Empowering students with language-based learning differences
Spotlight on Dr. Maggie Aderin-Pocock
“I was lucky because I got inspired by science, and I had an aptitude for it,” Dr. Maggie Aderin-Pocock shared in a 2014 interview for The Yale Center for Dyslexia & Creativity. As part of Women's History Month this year, Siena is featuring a woman who is currently making history.
Since being diagnosed with dyslexia at age 8 and attending 13 different schools in England before going to college, Dr. Aderin-Pocock has made many contributions to space science and science education more broadly in the past 25 years.
Dr. Aderin-Pocock, who was born to Nigerian parents in London and lives in England with her family, is currently an honorary research associate of University College London's Department of Physics and Astronomy. She has a Bachelor of Science in Physics and a Doctor of Philosophy in Mechanical Engineering. In 2009, she was awarded the Most Excellent Order of the British Empire (MBE) for her many achievements in science education.
For her entire career, Dr. Aderin-Pocock has worked to engage children and adults around the world about space, the stars, planets, and more. For a glimpse into Dr. Aderin-Pocock’s science-educational work (and her infectious enthusiasm), have a look at these:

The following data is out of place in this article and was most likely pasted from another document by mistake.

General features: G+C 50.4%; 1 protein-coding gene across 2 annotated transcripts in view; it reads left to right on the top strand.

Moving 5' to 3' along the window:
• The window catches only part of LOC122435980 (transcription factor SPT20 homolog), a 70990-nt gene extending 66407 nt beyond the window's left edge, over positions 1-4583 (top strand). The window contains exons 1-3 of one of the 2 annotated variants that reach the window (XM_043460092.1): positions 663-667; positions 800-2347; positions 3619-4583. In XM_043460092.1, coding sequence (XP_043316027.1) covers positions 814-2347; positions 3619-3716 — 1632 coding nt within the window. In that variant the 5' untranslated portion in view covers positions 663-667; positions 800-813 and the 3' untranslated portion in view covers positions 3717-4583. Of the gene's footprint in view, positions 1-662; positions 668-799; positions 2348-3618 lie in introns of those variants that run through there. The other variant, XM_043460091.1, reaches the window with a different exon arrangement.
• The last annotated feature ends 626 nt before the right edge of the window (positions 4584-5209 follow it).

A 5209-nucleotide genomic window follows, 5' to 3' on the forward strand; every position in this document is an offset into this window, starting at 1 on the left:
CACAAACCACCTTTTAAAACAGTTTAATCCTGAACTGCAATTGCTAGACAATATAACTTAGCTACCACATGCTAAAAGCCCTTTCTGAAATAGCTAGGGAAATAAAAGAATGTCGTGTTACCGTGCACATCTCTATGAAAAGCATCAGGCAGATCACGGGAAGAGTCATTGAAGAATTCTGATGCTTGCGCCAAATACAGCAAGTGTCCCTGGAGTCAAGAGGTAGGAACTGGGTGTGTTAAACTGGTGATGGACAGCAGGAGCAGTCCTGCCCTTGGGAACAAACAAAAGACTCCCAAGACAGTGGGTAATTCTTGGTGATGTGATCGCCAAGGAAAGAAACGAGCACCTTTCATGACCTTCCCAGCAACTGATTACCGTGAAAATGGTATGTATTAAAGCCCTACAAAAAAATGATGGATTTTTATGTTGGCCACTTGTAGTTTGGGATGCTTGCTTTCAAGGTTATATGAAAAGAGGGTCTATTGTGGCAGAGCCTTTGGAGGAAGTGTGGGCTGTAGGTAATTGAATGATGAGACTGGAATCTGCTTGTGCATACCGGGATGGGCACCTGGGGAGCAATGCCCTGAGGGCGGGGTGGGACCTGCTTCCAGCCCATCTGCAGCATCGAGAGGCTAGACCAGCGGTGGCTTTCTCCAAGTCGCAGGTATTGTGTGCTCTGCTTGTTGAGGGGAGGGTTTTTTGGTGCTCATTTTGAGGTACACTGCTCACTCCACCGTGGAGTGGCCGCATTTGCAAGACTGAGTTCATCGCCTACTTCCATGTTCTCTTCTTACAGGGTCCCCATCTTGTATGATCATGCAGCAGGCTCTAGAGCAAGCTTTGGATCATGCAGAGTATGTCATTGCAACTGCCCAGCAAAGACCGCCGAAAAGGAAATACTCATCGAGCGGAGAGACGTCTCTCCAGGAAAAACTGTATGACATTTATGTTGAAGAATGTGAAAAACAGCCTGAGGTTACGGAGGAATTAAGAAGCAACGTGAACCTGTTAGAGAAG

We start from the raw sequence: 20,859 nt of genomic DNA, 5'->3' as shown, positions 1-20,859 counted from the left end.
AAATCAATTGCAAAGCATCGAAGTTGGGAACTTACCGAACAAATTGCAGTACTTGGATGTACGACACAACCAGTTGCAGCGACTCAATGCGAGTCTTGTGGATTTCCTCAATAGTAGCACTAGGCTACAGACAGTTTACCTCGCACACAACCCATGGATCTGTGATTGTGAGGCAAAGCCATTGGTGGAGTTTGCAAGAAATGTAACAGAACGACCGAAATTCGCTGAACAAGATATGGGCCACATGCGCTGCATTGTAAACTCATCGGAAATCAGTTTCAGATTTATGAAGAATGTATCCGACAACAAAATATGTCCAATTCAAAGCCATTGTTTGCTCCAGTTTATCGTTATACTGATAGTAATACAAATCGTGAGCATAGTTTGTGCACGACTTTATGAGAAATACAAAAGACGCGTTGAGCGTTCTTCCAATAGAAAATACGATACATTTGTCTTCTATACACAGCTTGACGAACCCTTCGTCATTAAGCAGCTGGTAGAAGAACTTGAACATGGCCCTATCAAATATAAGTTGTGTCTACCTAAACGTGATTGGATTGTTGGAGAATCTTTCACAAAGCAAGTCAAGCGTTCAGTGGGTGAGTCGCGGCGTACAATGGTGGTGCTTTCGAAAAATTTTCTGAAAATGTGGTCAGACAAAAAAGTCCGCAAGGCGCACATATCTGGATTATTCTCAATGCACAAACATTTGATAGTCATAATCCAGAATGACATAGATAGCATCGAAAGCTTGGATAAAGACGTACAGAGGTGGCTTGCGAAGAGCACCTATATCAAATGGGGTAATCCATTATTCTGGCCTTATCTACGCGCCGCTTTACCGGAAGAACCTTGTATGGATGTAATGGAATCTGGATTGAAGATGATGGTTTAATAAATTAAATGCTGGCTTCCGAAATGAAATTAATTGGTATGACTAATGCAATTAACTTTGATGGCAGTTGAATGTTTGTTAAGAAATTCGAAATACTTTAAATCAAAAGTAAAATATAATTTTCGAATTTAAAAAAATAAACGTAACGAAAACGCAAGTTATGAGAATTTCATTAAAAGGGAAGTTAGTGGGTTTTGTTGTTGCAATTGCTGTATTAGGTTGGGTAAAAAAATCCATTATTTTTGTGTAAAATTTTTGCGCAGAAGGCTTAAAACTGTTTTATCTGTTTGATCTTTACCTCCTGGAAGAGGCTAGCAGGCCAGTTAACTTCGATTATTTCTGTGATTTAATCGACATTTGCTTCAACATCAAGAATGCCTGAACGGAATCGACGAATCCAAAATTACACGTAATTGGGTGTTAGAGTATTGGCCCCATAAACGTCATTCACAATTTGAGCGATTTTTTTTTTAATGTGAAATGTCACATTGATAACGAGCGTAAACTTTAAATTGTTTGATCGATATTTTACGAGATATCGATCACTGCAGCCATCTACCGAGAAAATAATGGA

- “How come you’re so interested in space?” See her answer (and more) in this interview with British Royal Society from 2014.
- “Science saved me from the doldrums and actually gave me an opportunity.” Listen to her share her science journey with The Female Lead in 2017, including being the only girl in an evening class on making telescopes.
- “From that, we were able to work out what chemical reactions are happening in the heart of a star.” Hear more about the spectrograph she built for the Gemini telescope in Chile to help analyze the light from stars.
Due to her expertise, Dr. Aderin-Pocock has been an integral part of the BBC shows “Do We Really Need the Moon?” and “The Sky At Night.” She’s also written Dr. Maggie's Grand Tour of the Solar System (2019), Book of the Moon: A Guide to Our Closest Neighbor (2018), and The Knowledge: Stargazing (2015), among other publications.
“Imagine a dyslexic from London meeting the Queen of England,” she said after receiving the MBE. “It’s mind-boggling stuff, but that shows how much potential you have.”
For more STEM-related content from Siena’s blog, see these posts from Math & Science Department Chair Jennifer Chambers on the virtual science classroom and creating an authentic learning experience.